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South Africa has a dual agricultural economy, with both well-developed commercial farming and more subsistence-based production in the deep rural areas.

Covering 1,2-million square kilometres of land, South Africa is about three times the size of Japan and has seven climatic regions, from Mediterranean to subtropical to semi-desert.

This biodiversity, together with a coastline 3 000 kilometres long and served by eight commercial ports, favours the cultivation of a highly diverse range of marine and agricultural products, from deciduous, citrus and subtropical fruit to grain, wool, cut flowers, livestock and game.

While 12% of South Africa’s land can be used for crop production, only 22% of this is high-potential arable land. The greatest limitation is the availability of water, with uneven and unreliable rainfall. Around 1,3 million hectares are under irrigation, and around 50% of South Africa’s water is used for agriculture.

Agricultural activities range from intensive crop production and mixed farming in the winter rainfall and high summer rainfall areas to cattle ranching in the bushveld and sheep farming in the arid regions. Maize is most widely grown, followed by wheat, sugar cane and sunflowers. Citrus and deciduous fruit is exported, as are locally produced wines and flowers.

South Africa is not only self-sufficient in virtually all major agricultural products, but it is also a net food exporter. It is also the leading exporter of protea cut flowers, which account for more than half of proteas sold in the world market.

Other important export groups are wine, citrus, maize, grapes, sugar, apples, pears and quinces. Important export products include agro-processing products, such as denatured ethyl alcohol, hides and skins.

Although the monetary values are lessor compared to the above items, South Africa is a major supplier of macadamia nuts, rooibos tea and fresh cut flowers to Japan.



Forestry includes all activities linked to these forests such as plantations, natural/ indigenous forest and woodlands/savannas.

Forestry refers not only to the use and management of forests but also includes the further processing of wood products into pulp for the paper and packaging industries, sawn timber, furniture, shelving, flooring, etc. In addition, forestry includes the use, management and processing of non-timber forest products, a vast category involving fruit, plants, medicinal herbs and animals found in forests and woodlands. Forestry also means the use of forest woods for fuel and for the manufacturing of charcoal; the production of important construction materials, including wooden beams, poles and thatching; and the provision of grass for grazing for domestic and wild animals.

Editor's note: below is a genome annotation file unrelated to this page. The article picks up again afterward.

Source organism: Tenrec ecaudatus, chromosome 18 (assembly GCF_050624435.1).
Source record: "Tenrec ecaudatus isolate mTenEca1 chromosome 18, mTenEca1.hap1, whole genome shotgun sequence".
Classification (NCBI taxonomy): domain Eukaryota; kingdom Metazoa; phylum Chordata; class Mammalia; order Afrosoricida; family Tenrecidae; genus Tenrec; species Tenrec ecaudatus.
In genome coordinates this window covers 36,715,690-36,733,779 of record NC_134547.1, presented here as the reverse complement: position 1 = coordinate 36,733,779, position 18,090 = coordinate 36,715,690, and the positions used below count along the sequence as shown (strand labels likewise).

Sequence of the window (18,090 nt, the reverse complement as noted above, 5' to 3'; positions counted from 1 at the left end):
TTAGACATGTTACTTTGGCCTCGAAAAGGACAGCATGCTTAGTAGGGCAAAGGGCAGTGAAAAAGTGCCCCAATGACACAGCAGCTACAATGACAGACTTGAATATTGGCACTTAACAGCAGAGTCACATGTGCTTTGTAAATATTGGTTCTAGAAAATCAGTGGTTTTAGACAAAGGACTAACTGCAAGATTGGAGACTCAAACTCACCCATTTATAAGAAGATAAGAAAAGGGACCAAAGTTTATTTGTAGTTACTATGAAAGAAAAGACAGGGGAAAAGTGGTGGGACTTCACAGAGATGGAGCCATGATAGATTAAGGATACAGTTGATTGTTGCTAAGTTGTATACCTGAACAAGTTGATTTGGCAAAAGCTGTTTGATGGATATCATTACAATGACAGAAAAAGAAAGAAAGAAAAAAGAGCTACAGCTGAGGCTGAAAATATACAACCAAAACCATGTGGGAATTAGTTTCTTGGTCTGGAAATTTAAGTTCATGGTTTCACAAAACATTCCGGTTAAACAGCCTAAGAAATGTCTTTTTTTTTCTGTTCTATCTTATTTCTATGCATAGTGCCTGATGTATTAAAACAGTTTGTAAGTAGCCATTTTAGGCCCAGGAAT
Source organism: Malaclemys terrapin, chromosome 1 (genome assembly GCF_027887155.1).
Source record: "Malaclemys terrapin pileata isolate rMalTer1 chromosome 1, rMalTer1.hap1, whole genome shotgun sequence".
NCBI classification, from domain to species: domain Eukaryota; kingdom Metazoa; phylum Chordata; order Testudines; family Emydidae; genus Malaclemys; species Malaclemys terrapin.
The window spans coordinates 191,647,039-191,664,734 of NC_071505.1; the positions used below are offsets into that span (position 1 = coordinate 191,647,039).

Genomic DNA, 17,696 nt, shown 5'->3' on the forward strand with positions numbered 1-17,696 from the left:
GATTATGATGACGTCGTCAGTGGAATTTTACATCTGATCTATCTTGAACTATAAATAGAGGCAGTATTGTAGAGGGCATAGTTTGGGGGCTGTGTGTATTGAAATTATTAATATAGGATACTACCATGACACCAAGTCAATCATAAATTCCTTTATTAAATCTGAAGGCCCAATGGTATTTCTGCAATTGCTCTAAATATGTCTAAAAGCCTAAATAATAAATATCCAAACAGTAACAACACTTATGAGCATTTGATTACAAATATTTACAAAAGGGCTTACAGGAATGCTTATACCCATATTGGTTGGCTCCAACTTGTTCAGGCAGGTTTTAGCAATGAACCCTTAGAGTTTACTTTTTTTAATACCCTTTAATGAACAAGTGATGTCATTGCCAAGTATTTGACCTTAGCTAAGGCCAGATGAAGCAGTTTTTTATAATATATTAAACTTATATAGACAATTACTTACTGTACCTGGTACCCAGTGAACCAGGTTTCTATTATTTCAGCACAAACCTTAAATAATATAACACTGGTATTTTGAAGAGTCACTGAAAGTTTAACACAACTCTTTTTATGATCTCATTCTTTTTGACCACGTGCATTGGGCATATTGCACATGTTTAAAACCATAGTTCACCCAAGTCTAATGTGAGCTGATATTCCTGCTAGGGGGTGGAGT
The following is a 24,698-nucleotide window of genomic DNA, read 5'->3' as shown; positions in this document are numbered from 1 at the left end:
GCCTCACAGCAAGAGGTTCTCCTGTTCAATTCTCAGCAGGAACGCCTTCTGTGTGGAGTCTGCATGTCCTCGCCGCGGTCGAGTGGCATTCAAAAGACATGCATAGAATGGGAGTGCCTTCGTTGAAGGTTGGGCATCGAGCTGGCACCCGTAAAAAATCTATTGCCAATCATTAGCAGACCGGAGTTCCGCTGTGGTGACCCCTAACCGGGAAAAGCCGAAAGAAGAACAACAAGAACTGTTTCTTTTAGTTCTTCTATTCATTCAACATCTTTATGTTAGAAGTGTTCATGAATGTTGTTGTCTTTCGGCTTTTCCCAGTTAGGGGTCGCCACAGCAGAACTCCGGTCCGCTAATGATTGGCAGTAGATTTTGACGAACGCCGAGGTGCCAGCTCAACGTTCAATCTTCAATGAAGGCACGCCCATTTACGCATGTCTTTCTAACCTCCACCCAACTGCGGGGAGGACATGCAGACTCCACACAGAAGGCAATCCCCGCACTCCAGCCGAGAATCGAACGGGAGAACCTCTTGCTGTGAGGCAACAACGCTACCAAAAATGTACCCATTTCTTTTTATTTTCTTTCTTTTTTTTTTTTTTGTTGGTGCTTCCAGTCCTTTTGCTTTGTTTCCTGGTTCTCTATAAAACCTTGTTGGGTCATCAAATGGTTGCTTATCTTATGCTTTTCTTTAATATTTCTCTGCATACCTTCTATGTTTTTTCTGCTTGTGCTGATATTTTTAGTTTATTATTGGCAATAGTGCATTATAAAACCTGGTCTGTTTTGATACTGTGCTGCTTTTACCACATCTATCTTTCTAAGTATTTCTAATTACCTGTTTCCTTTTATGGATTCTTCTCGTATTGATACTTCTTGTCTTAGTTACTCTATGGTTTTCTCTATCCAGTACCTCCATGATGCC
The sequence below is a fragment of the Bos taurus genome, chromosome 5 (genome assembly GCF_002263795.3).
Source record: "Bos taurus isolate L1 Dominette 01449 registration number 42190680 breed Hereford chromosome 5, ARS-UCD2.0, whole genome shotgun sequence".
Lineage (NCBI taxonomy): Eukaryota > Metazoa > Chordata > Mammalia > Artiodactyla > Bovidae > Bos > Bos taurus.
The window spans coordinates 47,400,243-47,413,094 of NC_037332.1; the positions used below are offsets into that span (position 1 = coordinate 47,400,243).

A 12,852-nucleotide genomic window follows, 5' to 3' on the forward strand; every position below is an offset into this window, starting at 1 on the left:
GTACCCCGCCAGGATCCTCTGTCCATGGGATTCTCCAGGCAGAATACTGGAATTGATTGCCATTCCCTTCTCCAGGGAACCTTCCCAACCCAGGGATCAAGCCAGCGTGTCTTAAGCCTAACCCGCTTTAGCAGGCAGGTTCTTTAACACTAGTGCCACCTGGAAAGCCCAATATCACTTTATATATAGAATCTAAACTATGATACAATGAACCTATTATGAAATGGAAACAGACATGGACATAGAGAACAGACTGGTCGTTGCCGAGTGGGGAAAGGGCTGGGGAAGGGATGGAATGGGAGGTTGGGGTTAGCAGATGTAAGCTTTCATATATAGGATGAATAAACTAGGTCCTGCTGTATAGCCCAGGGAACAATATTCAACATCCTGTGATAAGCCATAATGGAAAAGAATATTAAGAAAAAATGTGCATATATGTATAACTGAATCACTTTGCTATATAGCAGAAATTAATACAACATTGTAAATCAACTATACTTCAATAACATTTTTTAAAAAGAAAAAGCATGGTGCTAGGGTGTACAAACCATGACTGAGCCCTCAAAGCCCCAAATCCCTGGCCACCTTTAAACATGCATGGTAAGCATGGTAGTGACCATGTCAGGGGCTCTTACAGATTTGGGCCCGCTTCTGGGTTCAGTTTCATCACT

Forests and woodlands are crucial for the protection and conservation of the soil, and play a vital part in water cycling. They also help moderate water flows and reduce sedimentation in streams and reservoirs. The nation’s forests and woodlands contribute significantly to South Africa’s remarkable range of fauna and flora, much of it unique. Many national parks and eco-tourism ventures use forests and woodlands. The Kruger National Park, for example, is a woodland area.

The potential area covered by woodlands is estimated at 39 to 42 million ha, depending on the classification system used.

The forestry industry is one of the strategic economic sectors in South Africa with a significant contribution towards economic growth and job creation. South Africa has been one of the major hardwood woodchip suppliers to Japan.



South Africa is an important coastal range state because of its strategic location. Being bordered by the Indian and Atlantic Oceans and influenced by the Southern Ocean, its fisheries biodiversity is exceptionally rich. The warm Agulhas current as well as the cold, highly productive Benguela current, provide unique opportunities for economic activity, especially for fishing. South Africa has a well-developed fisheries management system and is a leading state in terms of the implementation of an ecosystem approach for fisheries management (EAF). South Africa also plays an important role internationally, e.g. in Regional Fisheries Management Organisations (RMFOs) and regional programmes such as the Benguela Current Commission (BCC) and other related programmes.

The coast, being the meeting place of land and sea, forms a distinctive, complex and interconnected natural system with finite and vulnerable resources that are impacted upon by human and environmental perturbations such as pollution, inappropriate development and environmental degradation. It provides substantial opportunities for economic and social development.

South Africa has a well-established fishery sector, comprising two components, wild capture fisheries which range from highly-industrialised capital-intensive fishing sectors to more accessible fishing sectors, including subsistence fisheries and an aquaculture component which is under development.


South Africa exports fish to Japan as follows:

The South African coastline covers more than 3 200 km, linking the east and west coasts of Africa. The country’s shores are particularly rich in biodiversity, with some 10,000 species of marine plants and animals having been recorded.

South Africa has a well-established fishery sector and is a net exporter of fishery products. However, most of South African fisheries are considered to be fully utilised and high-value fisheries such as abalone, prawns and linefish are largely overexploited.

The country also has a well-developed fisheries management system and is one of the world’s leading countries in the implementation of an ecosystem approach for fisheries management.

For further information on agriculture, forestry and fishery of South Africa, access the DAFF website on www.daff.gov.za or industry website below for information on individual sector.